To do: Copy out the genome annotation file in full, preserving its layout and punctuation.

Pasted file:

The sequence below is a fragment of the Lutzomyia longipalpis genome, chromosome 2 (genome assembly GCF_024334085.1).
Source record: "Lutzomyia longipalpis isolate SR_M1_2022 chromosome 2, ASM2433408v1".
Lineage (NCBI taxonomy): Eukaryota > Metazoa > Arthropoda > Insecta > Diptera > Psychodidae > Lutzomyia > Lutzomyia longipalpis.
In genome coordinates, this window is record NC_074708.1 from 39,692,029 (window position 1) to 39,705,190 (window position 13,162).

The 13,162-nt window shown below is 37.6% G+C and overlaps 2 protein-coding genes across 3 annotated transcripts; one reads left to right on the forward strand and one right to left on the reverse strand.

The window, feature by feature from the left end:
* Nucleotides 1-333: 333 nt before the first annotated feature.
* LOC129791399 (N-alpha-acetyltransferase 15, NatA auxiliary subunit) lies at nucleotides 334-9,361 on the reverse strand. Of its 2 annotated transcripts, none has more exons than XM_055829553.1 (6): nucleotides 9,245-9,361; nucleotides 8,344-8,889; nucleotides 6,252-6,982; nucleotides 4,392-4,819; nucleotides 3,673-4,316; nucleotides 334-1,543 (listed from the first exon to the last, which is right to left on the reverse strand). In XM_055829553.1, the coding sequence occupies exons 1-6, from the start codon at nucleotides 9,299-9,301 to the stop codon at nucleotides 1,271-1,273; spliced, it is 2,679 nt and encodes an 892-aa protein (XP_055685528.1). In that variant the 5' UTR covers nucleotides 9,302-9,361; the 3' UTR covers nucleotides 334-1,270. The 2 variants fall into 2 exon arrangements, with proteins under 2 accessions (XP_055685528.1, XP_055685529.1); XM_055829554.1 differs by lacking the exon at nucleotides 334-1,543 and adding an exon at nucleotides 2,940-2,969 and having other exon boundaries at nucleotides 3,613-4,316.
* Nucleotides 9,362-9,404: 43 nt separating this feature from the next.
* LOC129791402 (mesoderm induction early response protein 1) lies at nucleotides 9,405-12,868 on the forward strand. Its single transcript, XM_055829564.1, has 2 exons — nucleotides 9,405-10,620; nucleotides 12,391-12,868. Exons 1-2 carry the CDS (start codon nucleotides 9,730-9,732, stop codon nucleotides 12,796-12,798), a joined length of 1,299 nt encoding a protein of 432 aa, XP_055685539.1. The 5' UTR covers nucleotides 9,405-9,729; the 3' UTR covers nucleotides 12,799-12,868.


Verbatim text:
The sequence below is a fragment of the Lutzomyia longipalpis genome, chromosome 2 (genome assembly GCF_024334085.1).
Source record: "Lutzomyia longipalpis isolate SR_M1_2022 chromosome 2, ASM2433408v1".
Lineage (NCBI taxonomy): Eukaryota > Metazoa > Arthropoda > Insecta > Diptera > Psychodidae > Lutzomyia > Lutzomyia longipalpis.
In genome coordinates, this window is record NC_074708.1 from 39,692,029 (window position 1) to 39,705,190 (window position 13,162).

The 13,162-nt window shown below is 37.6% G+C and overlaps 2 protein-coding genes across 3 annotated transcripts; one reads left to right on the forward strand and one right to left on the reverse strand.

The window, feature by feature from the left end:
* Nucleotides 1-333: 333 nt before the first annotated feature.
* LOC129791399 (N-alpha-acetyltransferase 15, NatA auxiliary subunit) lies at nucleotides 334-9,361 on the reverse strand. Of its 2 annotated transcripts, none has more exons than XM_055829553.1 (6): nucleotides 9,245-9,361; nucleotides 8,344-8,889; nucleotides 6,252-6,982; nucleotides 4,392-4,819; nucleotides 3,673-4,316; nucleotides 334-1,543 (listed from the first exon to the last, which is right to left on the reverse strand). In XM_055829553.1, the coding sequence occupies exons 1-6, from the start codon at nucleotides 9,299-9,301 to the stop codon at nucleotides 1,271-1,273; spliced, it is 2,679 nt and encodes an 892-aa protein (XP_055685528.1). In that variant the 5' UTR covers nucleotides 9,302-9,361; the 3' UTR covers nucleotides 334-1,270. The 2 variants fall into 2 exon arrangements, with proteins under 2 accessions (XP_055685528.1, XP_055685529.1); XM_055829554.1 differs by lacking the exon at nucleotides 334-1,543 and adding an exon at nucleotides 2,940-2,969 and having other exon boundaries at nucleotides 3,613-4,316.
* Nucleotides 9,362-9,404: 43 nt separating this feature from the next.
* LOC129791402 (mesoderm induction early response protein 1) lies at nucleotides 9,405-12,868 on the forward strand. Its single transcript, XM_055829564.1, has 2 exons — nucleotides 9,405-10,620; nucleotides 12,391-12,868. Exons 1-2 carry the CDS (start codon nucleotides 9,730-9,732, stop codon nucleotides 12,796-12,798), a joined length of 1,299 nt encoding a protein of 432 aa, XP_055685539.1. The 5' UTR covers nucleotides 9,405-9,729; the 3' UTR covers nucleotides 12,799-12,868.